With focus on shipping, rail, road and manpower, Professor David Stevenson explores the logistics behind the management and supply of army resources in World War One and considers what impact this had on the war’s outcome.
The First World War was fought with unprecedented volumes of manpower and equipment. Both had to be moved from the heartlands of the belligerent countries and into the campaigning theatres. The fighting fronts were the end links in supply chains that for the Central Powers reached back hundreds of miles and for the Allies reached back thousands. On paper the Allies – especially after US intervention in 1917 – enjoyed a massive preponderance in resources. But as the German army until almost the end fought more efficiently, only superiority in logistics could give the Allies a winning edge.
Crucial for victory was command of the seas. The Central Powers controlled only the Baltic (which they used to import Swedish iron ore). The Allies possessed far more merchant shipping, and could import supplies from all over the world, but in spring 1917 Germany’s campaign of unrestricted submarine warfare (U-Boat attacks launched without warning) threatened their Atlantic supplies. The Allies managed to contain this threat, most importantly through the convoy system, which made it harder for the U-Boats to detect the merchant ships and easier for escort vessels to protect them. The Allies concentrated their surviving steamers on the shortest routes, and turned them round faster, so that in 1918 freight tonnages landed in British ports actually rose. And shipping brought not only goods but also men. Not a single cross-Channel ferry was lost, and not a single outward-bound American troop convoy.
On land, railways were the principal means of bulk long-distance transport. One reason why the Allies prevailed in the 1914 Battle of the Marne was that the German vanguard divisions were up to 100 miles ahead of their railheads, whereas France since 1870 had developed a transport network that outmatched its German equivalent. It was no accident that the Western Front stabilized between two trunk railways: a German-controlled artery running from Flanders through Lille and the Ardennes, and an Allied-controlled one from the Channel ports via Amiens and Paris to Lorraine. Both sides could supply millions-strong armies in open country all the year round, but railways on balance favoured the defenders, who could shuttle reinforcements into a threatened sector faster than the attackers could pick their way across the fire-swept battle zone. Yet railway construction was also vital to attack preparations, and its ease of detection deprived offensives of the benefit of surprise.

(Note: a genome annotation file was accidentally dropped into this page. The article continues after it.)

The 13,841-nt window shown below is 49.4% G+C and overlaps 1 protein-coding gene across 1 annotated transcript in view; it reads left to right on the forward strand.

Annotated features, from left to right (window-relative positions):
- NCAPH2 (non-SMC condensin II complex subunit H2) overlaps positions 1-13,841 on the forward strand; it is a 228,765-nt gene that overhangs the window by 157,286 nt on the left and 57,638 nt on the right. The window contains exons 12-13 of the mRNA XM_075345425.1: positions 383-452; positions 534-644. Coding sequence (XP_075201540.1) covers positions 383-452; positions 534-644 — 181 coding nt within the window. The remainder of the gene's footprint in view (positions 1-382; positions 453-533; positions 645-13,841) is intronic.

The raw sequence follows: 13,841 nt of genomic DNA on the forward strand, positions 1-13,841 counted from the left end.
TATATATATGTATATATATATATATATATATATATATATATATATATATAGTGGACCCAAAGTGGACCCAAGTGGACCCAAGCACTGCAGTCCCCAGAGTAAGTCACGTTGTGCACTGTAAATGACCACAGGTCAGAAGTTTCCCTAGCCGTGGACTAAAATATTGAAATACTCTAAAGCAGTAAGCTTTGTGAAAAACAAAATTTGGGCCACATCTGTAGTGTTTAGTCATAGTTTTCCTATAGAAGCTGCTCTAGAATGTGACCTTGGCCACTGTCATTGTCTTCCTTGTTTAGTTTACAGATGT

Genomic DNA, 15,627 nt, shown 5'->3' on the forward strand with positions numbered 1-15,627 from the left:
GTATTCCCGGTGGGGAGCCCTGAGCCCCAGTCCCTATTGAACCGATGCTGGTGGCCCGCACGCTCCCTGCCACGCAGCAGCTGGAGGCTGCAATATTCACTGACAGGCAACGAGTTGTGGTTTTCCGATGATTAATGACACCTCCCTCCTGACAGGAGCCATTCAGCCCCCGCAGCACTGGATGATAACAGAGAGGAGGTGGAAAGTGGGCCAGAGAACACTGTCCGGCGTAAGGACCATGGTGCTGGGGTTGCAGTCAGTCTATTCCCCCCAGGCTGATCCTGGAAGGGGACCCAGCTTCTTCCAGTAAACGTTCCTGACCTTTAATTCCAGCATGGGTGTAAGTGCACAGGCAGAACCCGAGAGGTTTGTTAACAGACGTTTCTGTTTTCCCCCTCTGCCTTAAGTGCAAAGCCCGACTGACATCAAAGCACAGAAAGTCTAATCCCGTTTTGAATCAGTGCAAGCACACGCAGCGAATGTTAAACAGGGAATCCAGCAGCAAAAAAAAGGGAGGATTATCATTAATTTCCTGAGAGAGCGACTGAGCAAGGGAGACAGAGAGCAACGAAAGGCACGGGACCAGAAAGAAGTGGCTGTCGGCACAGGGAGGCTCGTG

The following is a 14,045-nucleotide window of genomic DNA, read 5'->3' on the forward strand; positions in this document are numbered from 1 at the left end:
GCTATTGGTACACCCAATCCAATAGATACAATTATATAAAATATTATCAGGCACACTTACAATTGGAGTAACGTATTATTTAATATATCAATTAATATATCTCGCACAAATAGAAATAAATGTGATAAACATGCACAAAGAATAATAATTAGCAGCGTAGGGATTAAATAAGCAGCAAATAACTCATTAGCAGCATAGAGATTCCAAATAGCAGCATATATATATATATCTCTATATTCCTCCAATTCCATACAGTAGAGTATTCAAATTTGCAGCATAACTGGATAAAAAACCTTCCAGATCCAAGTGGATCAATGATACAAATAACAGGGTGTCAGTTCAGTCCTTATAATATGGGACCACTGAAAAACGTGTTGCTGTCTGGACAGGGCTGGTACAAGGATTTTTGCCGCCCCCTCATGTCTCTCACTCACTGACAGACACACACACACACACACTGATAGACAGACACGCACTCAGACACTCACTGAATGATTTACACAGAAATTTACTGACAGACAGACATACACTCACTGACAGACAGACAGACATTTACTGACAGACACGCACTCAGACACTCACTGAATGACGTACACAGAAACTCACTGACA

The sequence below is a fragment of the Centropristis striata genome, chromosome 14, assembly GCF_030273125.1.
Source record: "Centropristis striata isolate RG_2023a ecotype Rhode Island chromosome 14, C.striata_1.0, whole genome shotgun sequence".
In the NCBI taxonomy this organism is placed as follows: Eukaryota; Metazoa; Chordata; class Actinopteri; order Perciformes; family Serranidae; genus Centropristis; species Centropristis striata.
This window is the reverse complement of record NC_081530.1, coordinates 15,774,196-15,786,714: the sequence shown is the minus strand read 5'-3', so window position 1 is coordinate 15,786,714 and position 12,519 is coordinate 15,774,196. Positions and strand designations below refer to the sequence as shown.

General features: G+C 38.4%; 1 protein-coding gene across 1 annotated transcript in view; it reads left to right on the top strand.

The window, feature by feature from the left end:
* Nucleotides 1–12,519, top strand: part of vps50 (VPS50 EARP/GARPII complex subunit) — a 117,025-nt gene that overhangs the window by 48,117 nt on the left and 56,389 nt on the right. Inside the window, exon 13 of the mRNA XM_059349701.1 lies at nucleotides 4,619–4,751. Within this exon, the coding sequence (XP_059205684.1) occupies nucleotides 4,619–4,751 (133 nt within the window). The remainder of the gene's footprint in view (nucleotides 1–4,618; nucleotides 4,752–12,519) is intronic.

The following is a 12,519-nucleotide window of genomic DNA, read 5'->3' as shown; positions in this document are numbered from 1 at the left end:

During the static campaigning between 1915 and 1917 both sides built light narrow-gauge railways to convey ammunition and building materials beyond the standard-gauge rail termini and up to the front line. But primarily they used draught animals and the soldiers themselves, and trench service entailed not only horror and danger but also unremitting carrying duties. A recurrent obstacle to exploiting an initial break-in was the attackers’ inability to move their artillery forward fast enough to support the infantry, often across a devastated battle zone. On the Italian Front the mountainous terrain was even more intractable. In contrast, in Eastern Europe rail networks were thinner and the fronts less densely garrisoned, making rapid advances easier; although logistical obstacles still slowed them, and in the Middle East still more. One reason for Britain’s defeat at Kut-al-Amara in 1916 was logistical weakness. By 1917, when the British captured Baghdad and Jerusalem, that weakness had been remedied, in large measure because of support from India.
By 1918 all the belligerents’ railway systems were suffering from accumulated neglect. Skilled personnel had been transferred, coal reduced in quantity and quality, and repairs and maintenance neglected. The Austrians fell short in shell deliveries during the Battle of the Piave in June; the Germans’ Western Front railway system could not move reinforcements fast enough to counter the Allies’ synchronized attacks from Flanders to Lorraine in late September. Yet in contrast, although the French railway system was similarly overloaded the British and Americans helped to tide it over by furnishing additional track, locomotives, and train crews. In addition, by summer 1918 the French, British, Americans, and Italians were using lorries for tactical movements almost as much as they used rail, whereas the German army’s lorries were far fewer and not compensated for by its horses, tens of thousands of which had perished from overwork, disease, and starvation. Although railways always remained the primary means of transport, one reason why the Allies won the First World War was that their logistical systems came to foreshadow those more characteristic of the Second.
Third Army Traffic Map. June 1918.
Third Army road map from 1918 detailing traffic direction and routes for moving men and ammunition.
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